Bohemia
   Bohemia, a kingdom of east-central Europe occupying roughly the western twothirds of the current Czech Republic, lost its political independence in the seventeenth century during the Thirty Years War. In the revolution of 1848, an uprising in Prague, the capital, against Habsburg rule was crushed by troops loyal to the crown. In the nineteenth century, Bohemia became the industrial heartland of the Habsburg Empire. Unlike Hungary in the Ausgleich of 1867, Bohemia did not win a privileged position in the political system of the Habsburg monarchy. One of Austria’s crown lands, Bohemia nevertheless played a prominent role in Austria- Hungarys domestic politics. The Czech majority of the population and the strong and influential German minority were involved in a long drawn out nationality con- flict for supremacy. In 1897, it culminated in riots and chaos in the German-speaking parts of Austria, when protests escalated against prime minister Count Badeni’s attempt to put Czech on equal footing with German in public services.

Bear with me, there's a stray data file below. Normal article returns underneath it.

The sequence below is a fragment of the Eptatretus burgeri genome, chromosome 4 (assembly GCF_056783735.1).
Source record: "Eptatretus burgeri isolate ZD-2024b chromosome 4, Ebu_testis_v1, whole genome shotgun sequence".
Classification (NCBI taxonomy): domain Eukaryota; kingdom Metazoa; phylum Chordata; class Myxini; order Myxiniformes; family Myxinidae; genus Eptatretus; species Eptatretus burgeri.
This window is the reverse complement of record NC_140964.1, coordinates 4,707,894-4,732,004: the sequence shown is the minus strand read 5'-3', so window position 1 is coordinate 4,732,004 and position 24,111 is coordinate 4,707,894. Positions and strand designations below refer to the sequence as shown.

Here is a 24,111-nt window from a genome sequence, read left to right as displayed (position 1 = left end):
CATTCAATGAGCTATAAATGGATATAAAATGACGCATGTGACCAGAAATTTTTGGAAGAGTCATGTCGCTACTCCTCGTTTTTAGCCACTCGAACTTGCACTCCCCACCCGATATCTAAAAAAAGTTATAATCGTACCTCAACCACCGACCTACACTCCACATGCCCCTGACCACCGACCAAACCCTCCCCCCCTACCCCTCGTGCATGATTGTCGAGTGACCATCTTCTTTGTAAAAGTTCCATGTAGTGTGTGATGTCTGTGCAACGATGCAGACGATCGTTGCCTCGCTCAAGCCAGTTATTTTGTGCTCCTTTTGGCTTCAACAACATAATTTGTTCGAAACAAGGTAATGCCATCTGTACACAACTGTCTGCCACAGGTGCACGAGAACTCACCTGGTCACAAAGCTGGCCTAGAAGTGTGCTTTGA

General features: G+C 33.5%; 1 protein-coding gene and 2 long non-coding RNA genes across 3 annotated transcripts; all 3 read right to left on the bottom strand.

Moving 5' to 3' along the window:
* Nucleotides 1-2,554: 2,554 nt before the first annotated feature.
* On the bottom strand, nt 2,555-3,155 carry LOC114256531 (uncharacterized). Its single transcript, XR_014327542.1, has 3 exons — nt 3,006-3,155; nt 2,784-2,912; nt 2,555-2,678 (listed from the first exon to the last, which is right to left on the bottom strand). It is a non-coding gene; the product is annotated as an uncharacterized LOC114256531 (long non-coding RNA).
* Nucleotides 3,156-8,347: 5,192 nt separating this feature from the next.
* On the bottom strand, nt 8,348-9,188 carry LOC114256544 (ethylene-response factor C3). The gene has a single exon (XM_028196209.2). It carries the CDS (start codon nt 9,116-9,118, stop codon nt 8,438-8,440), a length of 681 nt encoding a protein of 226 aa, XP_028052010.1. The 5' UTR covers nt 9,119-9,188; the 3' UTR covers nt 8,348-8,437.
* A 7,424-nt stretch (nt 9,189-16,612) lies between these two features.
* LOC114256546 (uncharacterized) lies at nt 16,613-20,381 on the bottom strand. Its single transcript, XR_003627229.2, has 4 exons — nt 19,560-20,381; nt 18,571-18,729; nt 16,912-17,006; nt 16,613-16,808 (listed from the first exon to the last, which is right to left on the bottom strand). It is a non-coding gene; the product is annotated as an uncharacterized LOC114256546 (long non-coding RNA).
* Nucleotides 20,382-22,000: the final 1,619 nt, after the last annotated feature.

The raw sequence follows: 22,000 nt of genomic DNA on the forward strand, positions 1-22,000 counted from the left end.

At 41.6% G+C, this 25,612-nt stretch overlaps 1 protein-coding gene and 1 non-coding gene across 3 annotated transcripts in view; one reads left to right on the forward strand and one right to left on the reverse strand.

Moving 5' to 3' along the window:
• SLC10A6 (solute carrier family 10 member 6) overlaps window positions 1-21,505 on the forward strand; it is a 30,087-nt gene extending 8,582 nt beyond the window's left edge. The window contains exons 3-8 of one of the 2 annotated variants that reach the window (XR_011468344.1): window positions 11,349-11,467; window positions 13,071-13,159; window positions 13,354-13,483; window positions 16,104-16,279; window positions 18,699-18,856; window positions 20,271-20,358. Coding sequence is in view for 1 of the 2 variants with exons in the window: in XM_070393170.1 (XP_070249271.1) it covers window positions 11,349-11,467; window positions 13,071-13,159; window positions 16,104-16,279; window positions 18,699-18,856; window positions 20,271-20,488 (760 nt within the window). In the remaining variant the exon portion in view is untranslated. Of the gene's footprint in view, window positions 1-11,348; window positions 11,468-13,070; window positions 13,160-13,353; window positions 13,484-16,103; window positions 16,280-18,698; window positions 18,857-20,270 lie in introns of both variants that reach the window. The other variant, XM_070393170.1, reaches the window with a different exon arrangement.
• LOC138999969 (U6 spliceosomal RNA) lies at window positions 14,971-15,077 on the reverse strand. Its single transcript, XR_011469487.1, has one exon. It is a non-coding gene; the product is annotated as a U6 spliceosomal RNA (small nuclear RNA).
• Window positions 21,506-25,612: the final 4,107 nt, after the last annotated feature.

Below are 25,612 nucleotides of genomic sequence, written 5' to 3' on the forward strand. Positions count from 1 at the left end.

See also <>; <>.
   FURTHER READING:
    Kann, Robert A. The Multinational Empire: Nationalism and National Reform in the Habsburg Monarchy, 1848-1918. 2 vols. New York: Octagon Books, 1964;
    Macartney, C. A. The Habsburg Empire, 1790-1918. London: Weidenfield & Nicolson, 1968.
   GUENTHER KRONENBITTER

Encyclopedia of the Age of Imperialism, 1800–1914. 2014.

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  • Bohemia — central European kingdom, mid 15c., Beeme, from M.Fr. Boheme Bohemia, from L. Boiohaemum (Tacitus), from Boii, the Celtic people who settled in what is now Bohemia (and were driven from it by the Germanic Marcomans early 1c.; sing. Boius, fem.… …   Etymology dictionary

  • Bohemia — Bo*he mi*a, n. 1. A country of central Europe. [1913 Webster] 2. Fig.: The region or community of social Bohemians. See {Bohemian}, n., 3. [1913 Webster] She knew every one who was any one in the land of Bohemia. Compton Reade. [1913 Webster] …   The Collaborative International Dictionary of English

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